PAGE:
5 Career Ending Mistakes - Photography Business

We all want to thrive in our photography profession.  And most of us are on the right path.  However, I’ve learned a lot over the past 10+ years in business and through one-on-one mentoring, mistakes that are repeated over and over. The top 5 I've decided to share here.   I’ve faced some of them myself and knowing what lies ahead for those new to the business will help you overcome or deter you from making these mistakes too.  So here we go: 

1)   Seeking the approval of other photographers.  You so badly want to acceptance of your peers, that’s completely understandable.  But your focus should be on your art, your business services and the things you are doing to better your business.  Approval, so to speak, from others will come naturally and honestly, it isn't that important, what's important is how we treat and provide for our clients.   I know we all want to be liked but you’ll be liked for the creativity you put into your work.  Don’t worry if you post a photo and you don’t get accolades from those you admire, if you’re happy with your work and your clients are pleased, that’s what’s important. 

2)   You’ve lost your passion.  Why did you start your business?  Because you were loved photography.  Once it becomes a business, don’t lose site of your passion.  When the thirst is gone, the creativity, the desire to create and work more fizzles out.  Keep that feeling alive.  But how?  With the number of clients, blog posts, accounting, website updating, etc., where’s there time to focus on this as a passion?  I struggled for years wondering how keep my creative fires lit.  The one thing I learned is you HAVE to force yourself to photograph for you at least once a month if not more often.  Go for a drive and photograph your favorite landscapes, your favorite busy city scenes, or bring your kids and they can be your subjects.  You need that outlet so carve that time for yourself. 

3)   Being a ‘yes’ person.  You’ve been asked to photograph your friends birthday party, another friend’s graduation and your room mate from college wants you to photograph her wedding – but you don’t even do event photography.  I used to be so afraid to say no.  I didn’t want to let others down and it killed me to say no.  But one year I almost walked away from this business because I didn’t know how to say no.  Now if someone wants me to photograph a graduation, a birth or a party I make it clear I don’t do event photography.  Or if someone wants me to squeeze them in but I’m booked, I’ve learned to say “sorry, I can’t.”  - 99% of the time, they understand.  It’s so hard to turn things down but it’s critical for your sanity, your family and your time.  You can’t make up important family time…but you can make up sessions or photographing someone else at a later date.  I still feel bad saying no but I do it and it’s been a ‘business changer’ for me.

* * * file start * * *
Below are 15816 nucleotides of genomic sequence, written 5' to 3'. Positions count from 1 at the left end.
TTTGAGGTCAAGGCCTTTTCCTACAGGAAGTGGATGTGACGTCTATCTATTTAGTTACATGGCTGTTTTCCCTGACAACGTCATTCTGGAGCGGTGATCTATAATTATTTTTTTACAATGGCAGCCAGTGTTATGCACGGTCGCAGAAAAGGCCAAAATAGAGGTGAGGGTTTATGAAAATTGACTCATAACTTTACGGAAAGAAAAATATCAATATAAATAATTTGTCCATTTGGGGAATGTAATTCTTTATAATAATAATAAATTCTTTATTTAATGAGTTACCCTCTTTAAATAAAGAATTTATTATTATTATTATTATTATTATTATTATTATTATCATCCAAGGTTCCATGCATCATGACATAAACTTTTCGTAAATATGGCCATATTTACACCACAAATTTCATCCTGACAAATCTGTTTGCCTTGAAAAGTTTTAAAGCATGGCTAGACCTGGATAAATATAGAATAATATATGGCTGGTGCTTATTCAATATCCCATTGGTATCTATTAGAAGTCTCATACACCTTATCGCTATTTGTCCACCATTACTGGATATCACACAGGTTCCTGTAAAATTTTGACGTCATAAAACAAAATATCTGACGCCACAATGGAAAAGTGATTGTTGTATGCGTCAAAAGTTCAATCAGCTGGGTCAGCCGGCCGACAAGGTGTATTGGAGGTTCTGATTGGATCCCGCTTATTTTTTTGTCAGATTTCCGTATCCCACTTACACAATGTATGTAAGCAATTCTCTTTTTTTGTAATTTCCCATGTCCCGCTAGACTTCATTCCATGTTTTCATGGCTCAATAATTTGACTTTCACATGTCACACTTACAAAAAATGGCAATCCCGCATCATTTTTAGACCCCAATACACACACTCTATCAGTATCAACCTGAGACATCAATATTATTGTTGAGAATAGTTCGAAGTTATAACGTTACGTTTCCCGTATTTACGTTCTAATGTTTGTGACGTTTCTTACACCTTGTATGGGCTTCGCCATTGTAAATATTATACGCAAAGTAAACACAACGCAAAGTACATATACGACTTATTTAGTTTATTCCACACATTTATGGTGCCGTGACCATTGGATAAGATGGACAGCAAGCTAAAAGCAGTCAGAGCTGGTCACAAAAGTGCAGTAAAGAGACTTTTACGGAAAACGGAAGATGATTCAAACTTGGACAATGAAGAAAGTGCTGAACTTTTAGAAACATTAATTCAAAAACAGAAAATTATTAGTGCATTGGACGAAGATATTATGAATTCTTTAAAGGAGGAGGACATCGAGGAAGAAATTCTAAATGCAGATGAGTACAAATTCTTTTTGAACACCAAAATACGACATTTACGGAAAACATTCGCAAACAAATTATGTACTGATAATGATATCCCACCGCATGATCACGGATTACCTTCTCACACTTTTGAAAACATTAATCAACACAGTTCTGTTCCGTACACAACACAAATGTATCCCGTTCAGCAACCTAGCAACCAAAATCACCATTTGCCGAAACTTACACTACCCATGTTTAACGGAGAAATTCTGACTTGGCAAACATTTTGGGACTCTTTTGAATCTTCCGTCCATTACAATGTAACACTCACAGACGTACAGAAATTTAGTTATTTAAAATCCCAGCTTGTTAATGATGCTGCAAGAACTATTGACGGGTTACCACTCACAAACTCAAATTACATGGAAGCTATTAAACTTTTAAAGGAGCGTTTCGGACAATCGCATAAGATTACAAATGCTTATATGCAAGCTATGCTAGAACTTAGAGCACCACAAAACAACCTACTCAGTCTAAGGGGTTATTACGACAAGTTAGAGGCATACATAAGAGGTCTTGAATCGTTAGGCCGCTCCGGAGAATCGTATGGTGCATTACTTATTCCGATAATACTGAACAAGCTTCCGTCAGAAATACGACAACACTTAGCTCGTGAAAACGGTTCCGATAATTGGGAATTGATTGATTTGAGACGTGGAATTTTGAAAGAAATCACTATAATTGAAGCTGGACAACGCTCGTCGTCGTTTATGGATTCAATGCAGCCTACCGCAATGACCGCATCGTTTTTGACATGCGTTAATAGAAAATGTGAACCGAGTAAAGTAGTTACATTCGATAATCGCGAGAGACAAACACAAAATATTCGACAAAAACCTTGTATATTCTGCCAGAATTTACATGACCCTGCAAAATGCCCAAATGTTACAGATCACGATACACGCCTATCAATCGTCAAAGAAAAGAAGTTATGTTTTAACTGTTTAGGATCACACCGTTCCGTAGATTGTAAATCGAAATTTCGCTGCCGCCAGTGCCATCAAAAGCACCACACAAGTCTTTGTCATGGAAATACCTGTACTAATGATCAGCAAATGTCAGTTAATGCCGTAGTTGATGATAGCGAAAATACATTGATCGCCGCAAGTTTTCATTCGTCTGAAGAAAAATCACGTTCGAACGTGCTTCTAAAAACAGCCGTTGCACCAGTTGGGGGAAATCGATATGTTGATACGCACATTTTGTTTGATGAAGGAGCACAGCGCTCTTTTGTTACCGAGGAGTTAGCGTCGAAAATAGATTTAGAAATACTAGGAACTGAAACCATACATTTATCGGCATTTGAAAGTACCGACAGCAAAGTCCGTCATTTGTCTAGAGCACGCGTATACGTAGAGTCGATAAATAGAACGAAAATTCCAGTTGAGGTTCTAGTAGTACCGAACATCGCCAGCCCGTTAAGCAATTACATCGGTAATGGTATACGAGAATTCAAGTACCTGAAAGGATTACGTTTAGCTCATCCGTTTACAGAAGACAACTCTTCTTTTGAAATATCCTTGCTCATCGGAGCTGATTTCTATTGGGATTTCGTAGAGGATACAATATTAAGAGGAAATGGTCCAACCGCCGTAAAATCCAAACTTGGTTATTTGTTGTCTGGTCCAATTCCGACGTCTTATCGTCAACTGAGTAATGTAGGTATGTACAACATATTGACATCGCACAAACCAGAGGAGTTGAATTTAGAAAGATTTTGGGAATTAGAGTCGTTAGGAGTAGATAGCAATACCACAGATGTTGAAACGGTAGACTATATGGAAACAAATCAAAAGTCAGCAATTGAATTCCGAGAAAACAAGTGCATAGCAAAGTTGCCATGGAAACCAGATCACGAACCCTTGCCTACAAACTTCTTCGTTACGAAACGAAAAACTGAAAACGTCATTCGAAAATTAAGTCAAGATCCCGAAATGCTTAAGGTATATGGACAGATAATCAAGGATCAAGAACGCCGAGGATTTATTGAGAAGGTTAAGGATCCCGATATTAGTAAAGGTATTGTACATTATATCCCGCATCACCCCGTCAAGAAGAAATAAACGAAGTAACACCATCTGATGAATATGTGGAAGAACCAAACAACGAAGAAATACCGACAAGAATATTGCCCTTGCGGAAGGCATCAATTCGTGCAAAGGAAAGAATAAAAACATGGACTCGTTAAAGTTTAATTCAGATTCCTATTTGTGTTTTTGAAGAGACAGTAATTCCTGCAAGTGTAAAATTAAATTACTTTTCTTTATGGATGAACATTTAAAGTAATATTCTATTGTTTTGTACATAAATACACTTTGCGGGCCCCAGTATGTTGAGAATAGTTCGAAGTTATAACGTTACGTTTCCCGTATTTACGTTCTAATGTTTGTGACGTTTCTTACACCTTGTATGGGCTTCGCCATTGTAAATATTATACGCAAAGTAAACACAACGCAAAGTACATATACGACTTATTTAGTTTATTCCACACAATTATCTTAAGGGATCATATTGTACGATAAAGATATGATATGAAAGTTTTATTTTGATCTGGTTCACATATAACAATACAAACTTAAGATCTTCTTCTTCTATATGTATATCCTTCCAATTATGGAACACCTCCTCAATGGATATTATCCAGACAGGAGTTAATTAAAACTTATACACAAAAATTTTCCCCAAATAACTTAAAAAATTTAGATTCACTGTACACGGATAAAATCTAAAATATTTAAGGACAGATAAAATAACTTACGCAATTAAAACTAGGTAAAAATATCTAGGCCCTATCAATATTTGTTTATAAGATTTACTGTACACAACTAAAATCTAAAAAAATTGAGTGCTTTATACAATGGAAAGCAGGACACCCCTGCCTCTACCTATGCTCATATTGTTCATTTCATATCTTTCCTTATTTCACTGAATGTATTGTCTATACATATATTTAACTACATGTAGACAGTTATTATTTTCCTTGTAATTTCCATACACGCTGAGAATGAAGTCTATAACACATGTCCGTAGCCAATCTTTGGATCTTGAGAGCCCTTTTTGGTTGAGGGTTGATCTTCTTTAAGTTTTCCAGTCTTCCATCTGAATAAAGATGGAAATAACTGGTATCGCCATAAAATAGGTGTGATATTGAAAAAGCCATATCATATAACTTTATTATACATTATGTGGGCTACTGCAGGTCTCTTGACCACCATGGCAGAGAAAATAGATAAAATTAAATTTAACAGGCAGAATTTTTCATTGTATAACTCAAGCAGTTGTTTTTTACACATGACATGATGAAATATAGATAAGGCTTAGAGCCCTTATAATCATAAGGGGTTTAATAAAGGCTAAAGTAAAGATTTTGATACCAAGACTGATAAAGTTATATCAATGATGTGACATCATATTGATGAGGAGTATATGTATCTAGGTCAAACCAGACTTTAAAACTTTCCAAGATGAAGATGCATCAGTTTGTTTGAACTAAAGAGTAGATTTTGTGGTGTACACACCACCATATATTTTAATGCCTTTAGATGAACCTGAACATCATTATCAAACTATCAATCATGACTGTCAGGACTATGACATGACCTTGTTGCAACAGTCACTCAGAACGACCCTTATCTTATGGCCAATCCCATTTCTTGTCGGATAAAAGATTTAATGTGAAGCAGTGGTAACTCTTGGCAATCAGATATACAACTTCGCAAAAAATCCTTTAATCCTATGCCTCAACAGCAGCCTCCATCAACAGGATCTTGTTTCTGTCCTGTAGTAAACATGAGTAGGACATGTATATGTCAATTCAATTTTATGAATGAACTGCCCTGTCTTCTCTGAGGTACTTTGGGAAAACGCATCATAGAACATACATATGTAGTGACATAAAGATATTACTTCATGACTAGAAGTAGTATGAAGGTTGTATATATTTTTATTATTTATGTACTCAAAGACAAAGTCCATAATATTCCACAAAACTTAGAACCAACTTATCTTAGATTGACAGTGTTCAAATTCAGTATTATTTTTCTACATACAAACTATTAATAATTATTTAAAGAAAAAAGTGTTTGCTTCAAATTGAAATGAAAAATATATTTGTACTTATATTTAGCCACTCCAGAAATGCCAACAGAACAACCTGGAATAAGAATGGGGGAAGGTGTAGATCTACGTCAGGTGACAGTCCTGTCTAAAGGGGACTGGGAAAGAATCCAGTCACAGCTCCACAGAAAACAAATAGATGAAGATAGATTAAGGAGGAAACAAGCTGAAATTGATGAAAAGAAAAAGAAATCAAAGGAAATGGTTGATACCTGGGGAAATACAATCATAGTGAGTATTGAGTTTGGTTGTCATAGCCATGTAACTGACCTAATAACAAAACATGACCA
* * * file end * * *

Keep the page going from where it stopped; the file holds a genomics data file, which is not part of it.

4)    A difficult client is ruining you.  In this business you’re going to at some point work with a difficult and rather demanding client.  It’s inevitable.  And since this is your own business that you put your heart and soul into, it hurts even worse when a client asks for things above and beyond what you provide or is simply unsatisfied.  I’ve been there and it stings.  Again, out of fear that I couldn’t make everyone happy, I almost left this industry years ago.  But my husband talked me out of it and taught me to have thicker skin when it came to business.   So know that EVERYONE in this industry (and in every industry for that matter) will have a client they can’t please or who wants more.  It’s part of the job…the unfortunate part of having a business and providing a service.  But you’re worth more.  You have clients that love you, you have talent and you have passion.  Don’t give up because of a client who can’t be pleased.

5)   Copycat.   Be original.  If you see work you like and a concept you love spin it your own way. We all admire other artist work and that’s healthy and normal. But it’s painful for the original artist to get bombarded with copycat images.  Even though photographers are plentiful, we’re a fairly close community and we have each other’s backs.  I’ve had numerous personal experiences on exact concepts being used (not a single element was changed – not one!).   Those photographers are no longer in business.  So be original.  Admire concepts you like, but don’t copy them.  Spin them differently and make them your own.  

We’ll all face bumps in the road running our own business, that’s part of growth and learning.  Hopefully some of these ‘mistakes’ seen in our industry will prevent future mistakes for you.  Keep photographing.  Keep creating.  And keep the passion.